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Home » VisitMincio » Itineraries

The Prince's Itinerary

Discovering cultural and artistic points of interest in the Gonzaga city

On foot By bike         Great Interest: Religion Great Interest: Hystory 
  • Departure: Mantova, Palazzo Te
  • Arrival: Mantova, Piazza Sordello
  • Involved Municipalities: Mantova

This walking or cycling tour winds through Mantua's old town. It goes from Palazzo Te to Piazza Sordello, including the city's most important historic sites and monuments. The stretch between piazza Martiri di Belfiore and Palazzo Te is now completely wheelchair accessible, thus increasing opportunities to enjoy the area.

The citz of Mantua seen from the cupola of the Sant'Andrea basilica
The citz of Mantua seen from the cupola of the Sant'Andrea basilica
(photo by: Monica Nascig)

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The itinerary crosses the city from north to south, connecting the two realms of the House of Gonzaga, and the city's two main cultural centres: Palazzo Ducale and Palazzo Te. The most ancient city area is in Piazza Sordello, which was modified several times until the end of the XIV century. In this period the Gonzaga family, that ruled Mantua since 1328, enlarged the square and transformed it into a grand scenery to show their power.
In addition to Palazzo Ducale, the monumental Gonzaga realm, the square features the Dome, erected in the High Gothic period, but whose inside was rebuilt by Giulio Romano in 1545; the Bishop's Palace, erected by the Marquises Bianchi between 1776 and 1876; Palazzo Bonacolsi, dating back to 1281; Palazzo Castiglioni; Torre della Gabbia (cage tower), built at the beginning of the XIV century.
Through St. Peter's Gate (voltone di San Pietro), built by Giovan Battista Bertani on a Medieval structure in the XVI century, visitors can take Via Accademia on the left and reach Teatro Bibiena, a small Baroque jewel conceived for concerts and scientific meetings. A few days after its inauguration in 1769, the theatre hosted a concert by 14-year old Wolfgang Amadeus Mozart.
Going back, and resuming the itinerary as indicated on the map, visitors reach piazza Broletto, where the most important buildings of the Medieval communes period are situated: Arengario, Palazzo del Massaro and Palazzo del Podestà, which were built in 1227 and are now undergoing important restoration works. A thirteenth-century statue of a teaching Virgil is placed on the façade of Palazzo del Podestà.
After Palazzo del Podestà the itinerary leads to Piazza delle Erbe, named after the vegetable market, which took place here since the Middle Age.
The buildings that line the square are Palazzo della Ragione (XIX century), dedicated to the administration of justice; Torre dell'Orologio (Clock Tower), which owes its name to the 1472 clock by astronomer Bartolomeo Manfredi placed on its façade (the clockwork is still visible); the Romanesque Rotonda di San Lorenzo, the city's most ancient church; Casa del Mercante, built in 1455 and featuring cotto ornaments in oriental and Gothic style, inspired by Venetian dwellings.
The following stage leads to piazza Mantegna, where the majestic Basilica di Sant'Andrea rises up. This church was an ancient Benedictine monastery (only the Gothic staple and one side of the courtyard remain from the original building), which was restructured in 1472 after the designs of Leon Battista Alberti. The Basilica enshrines the Holy Vases, which, according to the tradition, contain the blood of Christ.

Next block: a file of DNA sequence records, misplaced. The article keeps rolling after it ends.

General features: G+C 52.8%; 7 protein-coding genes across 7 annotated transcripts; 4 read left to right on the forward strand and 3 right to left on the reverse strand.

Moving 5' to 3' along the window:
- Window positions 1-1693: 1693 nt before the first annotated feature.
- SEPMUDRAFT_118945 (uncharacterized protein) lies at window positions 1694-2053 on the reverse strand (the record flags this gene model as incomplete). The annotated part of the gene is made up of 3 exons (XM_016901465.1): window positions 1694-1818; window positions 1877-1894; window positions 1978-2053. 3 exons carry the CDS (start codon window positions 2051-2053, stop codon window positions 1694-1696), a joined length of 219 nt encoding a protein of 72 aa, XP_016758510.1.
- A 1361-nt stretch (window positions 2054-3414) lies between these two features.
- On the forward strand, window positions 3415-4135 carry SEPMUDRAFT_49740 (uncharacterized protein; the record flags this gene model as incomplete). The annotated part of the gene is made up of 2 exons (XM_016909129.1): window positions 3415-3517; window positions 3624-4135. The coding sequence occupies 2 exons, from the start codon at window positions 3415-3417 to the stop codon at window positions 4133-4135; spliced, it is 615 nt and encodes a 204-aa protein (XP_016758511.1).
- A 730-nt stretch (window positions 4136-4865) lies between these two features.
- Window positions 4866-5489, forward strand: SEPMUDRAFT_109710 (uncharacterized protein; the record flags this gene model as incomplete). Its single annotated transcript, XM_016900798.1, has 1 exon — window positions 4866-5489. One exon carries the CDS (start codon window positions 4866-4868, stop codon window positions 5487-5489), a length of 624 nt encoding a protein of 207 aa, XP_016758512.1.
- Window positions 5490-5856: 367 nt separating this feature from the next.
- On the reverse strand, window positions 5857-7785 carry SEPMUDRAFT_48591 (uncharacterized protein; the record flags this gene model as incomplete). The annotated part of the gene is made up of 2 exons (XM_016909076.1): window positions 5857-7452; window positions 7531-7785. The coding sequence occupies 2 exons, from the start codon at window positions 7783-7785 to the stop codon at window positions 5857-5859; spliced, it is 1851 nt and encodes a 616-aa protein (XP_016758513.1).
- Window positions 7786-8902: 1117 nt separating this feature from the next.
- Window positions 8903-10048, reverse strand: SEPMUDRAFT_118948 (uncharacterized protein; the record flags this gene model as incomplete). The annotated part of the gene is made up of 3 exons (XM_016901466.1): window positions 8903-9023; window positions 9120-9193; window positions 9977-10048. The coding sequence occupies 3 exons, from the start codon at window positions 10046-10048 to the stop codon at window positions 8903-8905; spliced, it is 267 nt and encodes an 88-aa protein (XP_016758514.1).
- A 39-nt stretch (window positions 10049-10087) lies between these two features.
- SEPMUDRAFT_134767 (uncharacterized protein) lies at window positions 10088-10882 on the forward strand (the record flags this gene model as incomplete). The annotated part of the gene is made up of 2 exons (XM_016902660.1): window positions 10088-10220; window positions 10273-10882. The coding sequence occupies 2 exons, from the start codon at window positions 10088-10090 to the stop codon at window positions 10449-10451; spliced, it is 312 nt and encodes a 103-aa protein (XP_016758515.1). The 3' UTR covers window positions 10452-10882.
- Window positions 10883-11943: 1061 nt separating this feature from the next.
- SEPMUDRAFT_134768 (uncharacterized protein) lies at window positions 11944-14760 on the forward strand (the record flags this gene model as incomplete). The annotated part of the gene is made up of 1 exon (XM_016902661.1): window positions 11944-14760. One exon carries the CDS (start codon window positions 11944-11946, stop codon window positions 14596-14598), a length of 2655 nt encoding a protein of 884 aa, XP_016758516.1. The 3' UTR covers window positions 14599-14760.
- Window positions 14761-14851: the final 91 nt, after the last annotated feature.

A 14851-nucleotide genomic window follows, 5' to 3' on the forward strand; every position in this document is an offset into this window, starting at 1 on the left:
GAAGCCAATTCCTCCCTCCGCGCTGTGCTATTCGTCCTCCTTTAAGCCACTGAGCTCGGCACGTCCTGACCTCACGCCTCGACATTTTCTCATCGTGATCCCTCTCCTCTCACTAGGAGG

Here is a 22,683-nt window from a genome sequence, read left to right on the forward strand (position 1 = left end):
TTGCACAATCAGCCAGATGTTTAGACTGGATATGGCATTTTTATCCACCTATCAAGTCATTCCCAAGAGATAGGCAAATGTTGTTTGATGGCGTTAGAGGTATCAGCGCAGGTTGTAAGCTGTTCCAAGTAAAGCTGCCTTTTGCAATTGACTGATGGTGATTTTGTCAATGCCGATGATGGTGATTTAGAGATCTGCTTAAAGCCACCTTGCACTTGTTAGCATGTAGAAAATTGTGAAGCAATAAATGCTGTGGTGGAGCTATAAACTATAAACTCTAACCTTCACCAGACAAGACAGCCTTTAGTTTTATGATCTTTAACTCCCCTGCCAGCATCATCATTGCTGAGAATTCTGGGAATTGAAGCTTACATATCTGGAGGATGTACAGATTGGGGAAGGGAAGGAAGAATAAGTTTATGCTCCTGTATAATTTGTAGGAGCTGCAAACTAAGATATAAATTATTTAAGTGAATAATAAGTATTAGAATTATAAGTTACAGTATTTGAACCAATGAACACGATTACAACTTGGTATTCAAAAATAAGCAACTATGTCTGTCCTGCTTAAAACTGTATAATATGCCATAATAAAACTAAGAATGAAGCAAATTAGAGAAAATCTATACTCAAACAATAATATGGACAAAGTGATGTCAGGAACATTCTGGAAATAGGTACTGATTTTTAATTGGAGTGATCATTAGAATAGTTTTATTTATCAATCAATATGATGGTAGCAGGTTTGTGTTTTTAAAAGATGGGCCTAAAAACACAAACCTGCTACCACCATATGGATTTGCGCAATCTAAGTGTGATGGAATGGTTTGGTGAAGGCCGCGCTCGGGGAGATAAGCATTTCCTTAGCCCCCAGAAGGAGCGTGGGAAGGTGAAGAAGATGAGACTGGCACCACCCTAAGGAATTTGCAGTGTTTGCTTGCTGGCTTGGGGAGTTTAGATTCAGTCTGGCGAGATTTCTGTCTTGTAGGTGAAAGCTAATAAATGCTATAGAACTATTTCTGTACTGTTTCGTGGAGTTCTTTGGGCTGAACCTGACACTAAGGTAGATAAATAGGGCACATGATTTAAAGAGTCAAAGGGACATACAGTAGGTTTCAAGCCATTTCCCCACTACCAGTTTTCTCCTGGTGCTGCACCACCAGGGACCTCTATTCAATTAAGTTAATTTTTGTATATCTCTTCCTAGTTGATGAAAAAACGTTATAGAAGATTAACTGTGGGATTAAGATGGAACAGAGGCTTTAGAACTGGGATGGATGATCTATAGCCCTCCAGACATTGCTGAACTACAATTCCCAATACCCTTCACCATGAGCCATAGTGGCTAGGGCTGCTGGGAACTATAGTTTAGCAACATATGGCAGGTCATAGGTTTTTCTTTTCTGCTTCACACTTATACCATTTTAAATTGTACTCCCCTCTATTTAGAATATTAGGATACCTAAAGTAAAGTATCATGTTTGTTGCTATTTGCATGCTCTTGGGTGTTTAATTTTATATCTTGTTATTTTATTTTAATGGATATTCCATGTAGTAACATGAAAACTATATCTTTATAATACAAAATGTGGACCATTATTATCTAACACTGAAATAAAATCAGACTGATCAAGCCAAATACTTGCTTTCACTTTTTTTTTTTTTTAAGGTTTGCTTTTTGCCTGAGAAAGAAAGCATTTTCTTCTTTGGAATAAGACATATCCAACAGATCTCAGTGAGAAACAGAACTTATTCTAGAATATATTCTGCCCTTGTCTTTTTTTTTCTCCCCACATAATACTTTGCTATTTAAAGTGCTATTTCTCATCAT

Going on towards Palazzo Te visitors cross piazza Marconi, a triangular space lined by Renaissance porticos. Above the portico on the right - when coming from Basilica di Sant'Andrea - some frescoes ascribed to Andrea Mantegna and his school are visible on the façade of House Viani Tallarico.
Via Roma then leads to the Rio, an artificial canal designed by Alberto Pitentino, where Giulio Romano's Pescherie (fish markets) were built in 1536 for fish trading. They feature a double portico with bossage round arches and small windows on the upper portion.
The stroll continues along Via Principe Amedeo and via Acerbi, passing the house of Mantegna, which was probably designed by Mantegna himself, and Tempio di San Sebastiano, built around 1460 by Leon Battista Alberti and turned into a memorial chapel for fallen war veterans in 1925.
A little further, in Largo XXIV Maggio, Palazzo San Sebastiano hosts the City Museum. The palace was the last urban mansion built by the Gonzaga family between 1506 and 1508. This is the southern edge of the Gonzaga city: a canal once flowed (and was subsequently buried) where today's Viale della Repubblica and Viale Risorgimento run. Further south there was Lago del Paiolo, a lake that was drained at the end of the XVIII century. In the middle of the lake, on the island of Tejeto, Giulio Romano built and decorated the suburban villa of Palazzo Te, between 1525 and 1535.

The itinerary goes from Palazzo Te to piazza Sordello following this route:

  • Viale Te (from the entrance of Palazzo Te to viale Montegrappa)
  • piazzale Vittorio Veneto
  • Comparto palazzo San Sebastiano (largo XXIV Maggio - viale Risorgimento - via Gioppi)
  • Comparto Tempio di San Sebastiano (Largo XXIV Maggio - via Acerbi)
  • Via Acerbi (including side roads, via Grioli and vicolo dell'Angelo)
  • Crossing via Poma - via G. Romano - via Acerbi - via P. Amedeo
  • Via P. Amedeo (including side roads)
  • Piazza Martiri di Belfiore
  • Via Roma
  • Piazza Marconi
  • Piazza Mantegna
  • Piazza Erbe
  • Via Broletto
  • Piazza Sordello
More info
Architectural features
Architectural features
Architectural features
Architectural features
Architectural features
Architectural features
Architectural features
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